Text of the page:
Employees generally do not need to “roll over” their 401(k)s if the employer changes retirement providers, since the new provider assumes administrative duties and undertakes a “plan conversion.”

In other words, you don’t have to do anything to ensure continuity of benefits. However, there are a few steps you may want to take once the conversion happens to ensure your retirement savings plan is how you want it.

What happens during a 401(k) plan conversion?

401(k) plan conversions require:

  • Asset Transfer
  • The old provider is notified of service termination. The new provider establishes a timeline of blackout dates (lasting approximately 30-60 days). The new 401(k) provider then receives assets and records, which are then allocated via participant investment elections. The first payroll is processed shortly thereafter.
  • Document Preparation
  • The outgoing provider sends over plan documents. The new provider discusses plan change options with the employer. The employer reviews and approves new plan documents. A summary plan description is sent out to all eligible plan participants.
  • Investment Selection
  • The plan sponsor or financial advisor chooses the plan investment choices for participants to select. The 401(k) provider confirms the investment availability.
  • Participant Enrollment
  • After the old provider distributes blackout notices (30 days in advance) and the plan sponsor distributes enrollment materials, enrollment begins unless auto-enrollment has been selected as a plan feature.

Fortunately, switching to a new 401(k) provider is a fairly straightforward process. Typically, all tasks can be completed in 60 to 90 days–unless the outgoing provider requires additional lead time.

What should employees do after a 401(k) provider switch?

Employees typically do not have to do anything after a new 401(k) provider takes over.

They may, however, want to take this opportunity to look at how their portfolio is doing and make a few changes, taking advantage of new plan features if possible.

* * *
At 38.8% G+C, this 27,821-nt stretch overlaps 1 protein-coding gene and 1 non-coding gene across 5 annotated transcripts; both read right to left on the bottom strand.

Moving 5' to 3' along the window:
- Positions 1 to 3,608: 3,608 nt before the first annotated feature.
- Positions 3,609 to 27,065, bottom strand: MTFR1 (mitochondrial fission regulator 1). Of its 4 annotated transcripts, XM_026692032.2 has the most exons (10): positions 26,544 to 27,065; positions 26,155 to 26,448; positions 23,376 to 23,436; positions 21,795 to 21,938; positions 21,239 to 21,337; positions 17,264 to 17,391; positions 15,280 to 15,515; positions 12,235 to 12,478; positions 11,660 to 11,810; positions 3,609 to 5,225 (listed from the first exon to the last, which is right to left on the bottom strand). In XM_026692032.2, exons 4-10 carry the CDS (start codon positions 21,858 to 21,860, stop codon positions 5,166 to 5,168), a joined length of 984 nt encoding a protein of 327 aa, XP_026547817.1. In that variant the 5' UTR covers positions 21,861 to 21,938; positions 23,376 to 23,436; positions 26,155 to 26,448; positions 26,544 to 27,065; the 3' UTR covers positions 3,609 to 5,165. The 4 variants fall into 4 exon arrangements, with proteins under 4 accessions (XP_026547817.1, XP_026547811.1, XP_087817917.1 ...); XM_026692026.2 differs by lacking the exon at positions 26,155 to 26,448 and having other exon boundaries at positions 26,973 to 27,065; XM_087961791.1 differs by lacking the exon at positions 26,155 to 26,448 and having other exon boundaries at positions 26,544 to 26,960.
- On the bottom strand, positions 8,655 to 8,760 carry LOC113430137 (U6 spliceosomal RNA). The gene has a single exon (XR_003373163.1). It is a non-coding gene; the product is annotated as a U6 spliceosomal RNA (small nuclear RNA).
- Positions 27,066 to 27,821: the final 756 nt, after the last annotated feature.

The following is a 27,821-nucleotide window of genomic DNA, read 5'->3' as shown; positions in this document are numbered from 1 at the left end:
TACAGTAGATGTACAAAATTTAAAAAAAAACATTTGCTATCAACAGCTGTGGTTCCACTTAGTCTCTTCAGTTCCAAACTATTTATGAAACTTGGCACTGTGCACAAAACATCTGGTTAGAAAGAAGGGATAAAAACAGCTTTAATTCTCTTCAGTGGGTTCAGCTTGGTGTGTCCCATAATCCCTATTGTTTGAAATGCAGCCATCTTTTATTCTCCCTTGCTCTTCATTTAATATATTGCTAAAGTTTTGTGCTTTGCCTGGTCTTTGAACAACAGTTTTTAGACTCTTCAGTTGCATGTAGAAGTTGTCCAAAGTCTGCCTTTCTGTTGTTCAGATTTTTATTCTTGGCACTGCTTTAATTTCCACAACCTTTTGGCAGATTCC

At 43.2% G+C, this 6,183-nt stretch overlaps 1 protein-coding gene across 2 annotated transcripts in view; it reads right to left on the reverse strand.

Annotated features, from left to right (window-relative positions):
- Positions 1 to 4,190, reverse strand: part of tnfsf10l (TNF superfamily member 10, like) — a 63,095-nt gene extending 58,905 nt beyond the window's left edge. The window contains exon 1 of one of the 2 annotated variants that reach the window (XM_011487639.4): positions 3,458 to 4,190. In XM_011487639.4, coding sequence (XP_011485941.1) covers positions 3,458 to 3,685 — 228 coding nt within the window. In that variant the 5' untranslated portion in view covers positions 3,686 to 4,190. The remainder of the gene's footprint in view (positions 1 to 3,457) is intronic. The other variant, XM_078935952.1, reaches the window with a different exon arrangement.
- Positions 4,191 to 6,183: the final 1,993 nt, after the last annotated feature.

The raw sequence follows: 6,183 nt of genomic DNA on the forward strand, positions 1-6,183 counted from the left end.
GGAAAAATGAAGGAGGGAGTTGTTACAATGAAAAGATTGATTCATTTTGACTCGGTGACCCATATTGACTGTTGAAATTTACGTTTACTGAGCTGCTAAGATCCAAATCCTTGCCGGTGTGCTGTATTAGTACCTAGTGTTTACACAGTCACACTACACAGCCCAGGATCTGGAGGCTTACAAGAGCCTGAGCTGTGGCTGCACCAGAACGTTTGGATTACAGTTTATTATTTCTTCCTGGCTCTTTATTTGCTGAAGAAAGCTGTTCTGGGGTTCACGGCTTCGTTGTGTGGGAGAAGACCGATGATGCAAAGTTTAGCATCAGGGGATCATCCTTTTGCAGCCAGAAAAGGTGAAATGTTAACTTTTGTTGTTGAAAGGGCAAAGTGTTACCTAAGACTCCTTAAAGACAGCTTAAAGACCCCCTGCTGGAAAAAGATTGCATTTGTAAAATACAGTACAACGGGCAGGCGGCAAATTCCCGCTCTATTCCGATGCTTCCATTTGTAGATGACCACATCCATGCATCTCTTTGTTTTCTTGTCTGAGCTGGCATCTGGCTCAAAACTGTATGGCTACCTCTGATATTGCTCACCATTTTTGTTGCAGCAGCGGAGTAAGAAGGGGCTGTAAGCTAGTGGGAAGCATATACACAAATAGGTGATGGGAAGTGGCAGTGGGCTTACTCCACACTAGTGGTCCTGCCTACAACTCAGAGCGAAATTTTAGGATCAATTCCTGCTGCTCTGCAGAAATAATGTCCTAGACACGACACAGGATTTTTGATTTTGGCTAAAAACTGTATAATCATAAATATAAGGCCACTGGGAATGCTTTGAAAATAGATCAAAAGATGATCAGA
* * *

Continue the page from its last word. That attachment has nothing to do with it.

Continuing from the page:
• Look over your allocations prior to conversion.
  • Once the change is complete, double-check the accuracy of your investment choices and balances.
  • Determine whether you wish to keep your contribution level the same or change it.
  • Your employer’s contribution may have changed, so be sure you save enough to get the full match.
  • If the match is going away, consider maxing out an IRA or Roth IRA before adding to your 401(k).
  • Decide whether your risk tolerance and priorities have changed, and communicate with your advisor
  • Look at the 404a-5 notice, which outlines the current funds in the plan, as well as the new plan lineup.
  • It’s your prerogative to mirror your old fund’s asset class makeup or choose a new mix.
  • Vet the expense ratio of the new funds to ensure that the fees are low.
  • Take a few minutes to check out the new plan provider’s employee education portal.
  • Don’t be afraid to ask questions if there is anything you do not understand.
  • It’s okay to ask your sponsor or employer why a new 401(k) provider was sought.

What happens during the blackout period?

Under normal circumstances, you can simply make a phone call or hop on a website to change your investments. However, during a 401(k) provider switch, there will be a short duration of time where you’re locked out of the plan. If you have any pressing concerns about your account, you’ll need to decide whether you have to make those changes immediately or if you can wait. The blackout can be as short as a few days or as long as two months.

A plan changeover requires a good deal of administrative activity, which can be complicated if employees are all trying to select new investments, take out loans, or making withdrawals at the same time. During the blackout, all your contributions will continue being invested, and any loan repayments are credited to your account.

401(k) provider changes can benefit employees

Employers change 401(k) providers regularly – usually because they are dissatisfied with the current investment performance or the recordkeeper’s services and fees. Sometimes the current provider leaves the business or resigns from handling the company’s account. When companies are sold or merged, it’s customary for employees to switch to the new company’s plan.

Whatever the case may be, you’re in capable hands when you switch to one of Ubiquity’s 401(k) plans. Not only do we have the industry’s lowest flat fees, but we also provide full customer service to all employees, including retirement planning education and assistance.